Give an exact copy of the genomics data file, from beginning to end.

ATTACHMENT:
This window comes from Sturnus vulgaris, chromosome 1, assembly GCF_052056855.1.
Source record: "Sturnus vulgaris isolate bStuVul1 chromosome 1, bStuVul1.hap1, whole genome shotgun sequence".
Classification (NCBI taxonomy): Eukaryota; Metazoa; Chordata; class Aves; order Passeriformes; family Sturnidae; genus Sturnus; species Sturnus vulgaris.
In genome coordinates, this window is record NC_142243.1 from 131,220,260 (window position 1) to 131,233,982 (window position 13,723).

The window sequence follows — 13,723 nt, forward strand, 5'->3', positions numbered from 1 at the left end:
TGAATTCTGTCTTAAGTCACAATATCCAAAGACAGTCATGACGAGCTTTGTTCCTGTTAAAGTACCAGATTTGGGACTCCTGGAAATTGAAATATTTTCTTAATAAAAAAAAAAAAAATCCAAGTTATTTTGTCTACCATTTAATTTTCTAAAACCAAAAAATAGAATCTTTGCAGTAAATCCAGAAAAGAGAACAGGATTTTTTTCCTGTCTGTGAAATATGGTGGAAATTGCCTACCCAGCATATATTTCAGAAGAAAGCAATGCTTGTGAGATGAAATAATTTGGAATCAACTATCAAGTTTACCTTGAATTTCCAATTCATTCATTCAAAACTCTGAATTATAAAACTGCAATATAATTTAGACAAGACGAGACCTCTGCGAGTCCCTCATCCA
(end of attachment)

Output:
This window comes from Sturnus vulgaris, chromosome 1, assembly GCF_052056855.1.
Source record: "Sturnus vulgaris isolate bStuVul1 chromosome 1, bStuVul1.hap1, whole genome shotgun sequence".
Classification (NCBI taxonomy): Eukaryota; Metazoa; Chordata; class Aves; order Passeriformes; family Sturnidae; genus Sturnus; species Sturnus vulgaris.
In genome coordinates, this window is record NC_142243.1 from 131,220,260 (window position 1) to 131,233,982 (window position 13,723).

The window sequence follows — 13,723 nt, forward strand, 5'->3', positions numbered from 1 at the left end:
TGAATTCTGTCTTAAGTCACAATATCCAAAGACAGTCATGACGAGCTTTGTTCCTGTTAAAGTACCAGATTTGGGACTCCTGGAAATTGAAATATTTTCTTAATAAAAAAAAAAAAAATCCAAGTTATTTTGTCTACCATTTAATTTTCTAAAACCAAAAAATAGAATCTTTGCAGTAAATCCAGAAAAGAGAACAGGATTTTTTTCCTGTCTGTGAAATATGGTGGAAATTGCCTACCCAGCATATATTTCAGAAGAAAGCAATGCTTGTGAGATGAAATAATTTGGAATCAACTATCAAGTTTACCTTGAATTTCCAATTCATTCATTCAAAACTCTGAATTATAAAACTGCAATATAATTTAGACAAGACGAGACCTCTGCGAGTCCCTCATCCA